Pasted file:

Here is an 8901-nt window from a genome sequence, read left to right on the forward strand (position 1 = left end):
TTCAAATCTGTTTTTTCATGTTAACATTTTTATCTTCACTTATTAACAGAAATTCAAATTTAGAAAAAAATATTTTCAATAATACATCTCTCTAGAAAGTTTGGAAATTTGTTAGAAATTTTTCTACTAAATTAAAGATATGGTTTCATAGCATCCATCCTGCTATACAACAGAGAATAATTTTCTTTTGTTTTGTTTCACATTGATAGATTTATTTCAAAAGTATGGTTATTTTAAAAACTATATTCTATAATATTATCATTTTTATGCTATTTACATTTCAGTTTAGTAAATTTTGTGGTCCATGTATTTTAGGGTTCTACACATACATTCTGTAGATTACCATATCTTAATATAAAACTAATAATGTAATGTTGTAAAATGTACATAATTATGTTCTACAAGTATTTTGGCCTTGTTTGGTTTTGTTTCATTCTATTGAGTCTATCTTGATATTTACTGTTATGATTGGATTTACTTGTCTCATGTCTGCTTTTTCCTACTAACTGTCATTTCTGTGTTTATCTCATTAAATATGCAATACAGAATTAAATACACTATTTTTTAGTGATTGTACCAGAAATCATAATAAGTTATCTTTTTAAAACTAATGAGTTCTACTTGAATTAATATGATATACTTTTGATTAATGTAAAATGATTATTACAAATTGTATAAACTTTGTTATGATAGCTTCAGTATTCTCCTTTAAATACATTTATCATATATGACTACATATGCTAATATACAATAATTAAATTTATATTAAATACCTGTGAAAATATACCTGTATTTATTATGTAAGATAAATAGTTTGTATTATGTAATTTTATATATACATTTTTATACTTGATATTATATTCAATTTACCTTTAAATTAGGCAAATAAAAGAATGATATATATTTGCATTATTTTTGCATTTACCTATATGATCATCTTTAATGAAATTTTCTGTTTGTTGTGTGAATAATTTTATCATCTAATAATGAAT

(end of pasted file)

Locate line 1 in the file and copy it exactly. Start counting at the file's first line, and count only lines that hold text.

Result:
Here is an 8901-nt window from a genome sequence, read left to right on the forward strand (position 1 = left end):